Editor's note: This story was written by patient Lauren Quinn.
I've always been an active girl. Running cross-country, playing lacrosse and dribbling down the basketball court is where I shined. But in 2008, my life was turned upside down, and it would be 13 years before things would get better.
I vividly remember a family vacation when I started to feel exhausted, nauseous and weak. I was in fifth grade, and within a week the symptoms became increasingly severe. Eventually I was vomiting for more than 14 hours a day, missing school multiple times per week and unable to finish my assignments. I had become forgetful, my speech was impaired and my athletic career was sidelined.
What was happening to me?
Throughout middle school in Jacksonville, Florida, my mom took me from doctor to doctor and still didn't get an answer to what was going on with my body and how to fix it.
I would leave early from birthday parties to receive medical tests and lay in my friends' dark room during sleepovers. During a cross-country race, I remember my dad running the last mile with me for moral support. My body couldn't continue.
My friends did not understand what I was going through, and they stopped inviting me to activities. I felt hurt, defeated and confused, and certainly not normal.
After 18 doctors, I had a muscle biopsy in Atlanta, and I was diagnosed with mitochondrial disease. Mitochondrial disease results from failure of mitochondria, the specialized compartments in the body's cells responsible for creating energy, from functioning properly. This can lead to less energy, cell injury and cell death.
According to Elliot Dimberg, M.D., a Mayo Clinic neurologist, mitochondrial disease refers to a large group of disorders associated with defects in the energy-producing function of the cellular organelles called mitochondria. These defects are caused by abnormalities in the genetic code, either of the mitochondria or the nuclear material of the cell.
Mitochondrial disorders can affect any organ, although the brain, skeletal muscles and heart are particularly susceptible. Diagnosis or exclusion can be difficult in many cases as symptoms are common in general and nonspecific to mitochondrial disorders such as muscle pain or gastrointestinal problems.
Due to the difficulty in diagnosis, reliable estimates of how common mitochondrial disease is in the population are difficult to determine. Some estimates suggest that mitochondrial disease may be common, with up to 1 in 5,000 in adults affected.
With that diagnosis, you would think that was the end, right?
The most difficult part about having mitochondrial disease is it being a "hidden" disability. I tell everyone, "My personality does not match my illness," because I am a determined and outgoing person. Many people I encountered didn't understand what I was going though and thought my symptoms were for seeking attention. I felt defeated once again.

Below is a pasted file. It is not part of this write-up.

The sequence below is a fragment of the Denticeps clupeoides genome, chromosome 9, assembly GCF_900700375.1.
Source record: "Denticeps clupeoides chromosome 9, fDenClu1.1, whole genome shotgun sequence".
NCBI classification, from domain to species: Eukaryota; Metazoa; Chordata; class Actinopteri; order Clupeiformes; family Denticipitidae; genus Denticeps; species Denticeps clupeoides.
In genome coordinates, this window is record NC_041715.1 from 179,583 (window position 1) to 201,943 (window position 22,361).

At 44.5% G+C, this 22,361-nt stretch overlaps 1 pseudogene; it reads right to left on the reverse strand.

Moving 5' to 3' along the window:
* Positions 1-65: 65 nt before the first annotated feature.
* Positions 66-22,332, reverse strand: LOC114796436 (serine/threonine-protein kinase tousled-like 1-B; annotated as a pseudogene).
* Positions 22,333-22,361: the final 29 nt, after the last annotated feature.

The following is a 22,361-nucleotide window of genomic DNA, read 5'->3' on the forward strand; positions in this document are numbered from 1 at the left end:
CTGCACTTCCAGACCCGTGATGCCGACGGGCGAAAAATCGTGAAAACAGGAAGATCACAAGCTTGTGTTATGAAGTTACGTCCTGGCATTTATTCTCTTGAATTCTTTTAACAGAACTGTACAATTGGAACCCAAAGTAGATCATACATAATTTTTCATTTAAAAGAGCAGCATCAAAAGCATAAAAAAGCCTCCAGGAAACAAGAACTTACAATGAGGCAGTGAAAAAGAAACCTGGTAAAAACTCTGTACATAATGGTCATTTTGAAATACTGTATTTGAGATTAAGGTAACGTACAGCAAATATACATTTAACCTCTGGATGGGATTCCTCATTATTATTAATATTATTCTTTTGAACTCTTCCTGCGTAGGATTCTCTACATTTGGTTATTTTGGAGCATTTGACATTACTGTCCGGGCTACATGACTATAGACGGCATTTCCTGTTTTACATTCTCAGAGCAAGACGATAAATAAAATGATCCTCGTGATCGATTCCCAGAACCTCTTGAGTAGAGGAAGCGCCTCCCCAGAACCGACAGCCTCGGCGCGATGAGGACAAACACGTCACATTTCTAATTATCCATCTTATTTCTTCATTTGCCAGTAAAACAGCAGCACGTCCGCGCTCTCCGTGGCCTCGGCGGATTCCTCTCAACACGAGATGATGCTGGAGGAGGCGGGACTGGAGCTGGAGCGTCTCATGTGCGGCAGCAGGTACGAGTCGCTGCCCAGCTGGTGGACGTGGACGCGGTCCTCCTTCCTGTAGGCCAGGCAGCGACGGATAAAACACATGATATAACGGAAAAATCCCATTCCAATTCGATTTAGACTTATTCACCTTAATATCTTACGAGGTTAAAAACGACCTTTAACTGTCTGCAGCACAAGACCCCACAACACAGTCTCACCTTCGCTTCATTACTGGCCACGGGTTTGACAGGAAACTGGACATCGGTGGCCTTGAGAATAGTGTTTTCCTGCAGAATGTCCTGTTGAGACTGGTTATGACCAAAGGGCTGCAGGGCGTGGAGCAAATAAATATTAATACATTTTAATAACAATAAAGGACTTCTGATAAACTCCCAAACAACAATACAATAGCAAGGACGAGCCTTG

As I moved through high school and began taking approximately 20 supplements and vitamins each day, I still wasn't feeling like my old self. I would study for weeks and still be unable to recall anything. I would feel tired and still weak on occasion.
My school helped me rearrange my schedule, so I did not have to walk the length of campus to each class, space out tests and even allowed me to take exams at a campus closer to home so I did not lose energy commuting.
I was not going to let this disease define what I could do with my life.
All these experiences led me to want to give back to others. I wanted to use my experiences to help ill children and teenagers who were scared and confused. I volunteered and interned with programs with medical ties and those dedicated to children. My twin brother, who does not have the same health problems as me, created a mitochondrial disease awareness club, and my classmates took brochures to doctors in our community to offer information on the signs and symptoms in case they encountered patients like me.
I attended and graduated from an out-of-state university, but still something was not right. I was still feeling too sick to do many things. Leaders of a mitochondrial disease support group encouraged me to participate in a Mayo Clinic study, but what came next changed my life again.
I came to Mayo Clinic, and now I feel like I can conquer the world.
By early 2021, I had been living with a mitochondrial disease diagnosis for 13 years. That's when physicians at Mayo Clinic in Florida studied a saliva test I had taken at another organization years earlier. Ultimately, they discovered I had a mitochondrial deficiency that would open the door to a new treatment plan. I was referred to Adam Perlman, M.D., Integrative Medicine and Health, who offered a new strategy: supplements, diet and exercise regimens.
"By looking at our patients as individuals, we can formulate a plan that integrates all aspects of their care and well-being to find what works best for them," says Dr. Perlman. "Often, it’s not just about treating a disease, but helping people to take their lives back."
After several months, I feel like a changed person. I don't feel defeated or confused. I have a team of physicians supporting me so that I can succeed. While I'm not cured, I am improving, and I can start to live the life I've envisioned having for more than a decade, thanks to Mayo Clinic.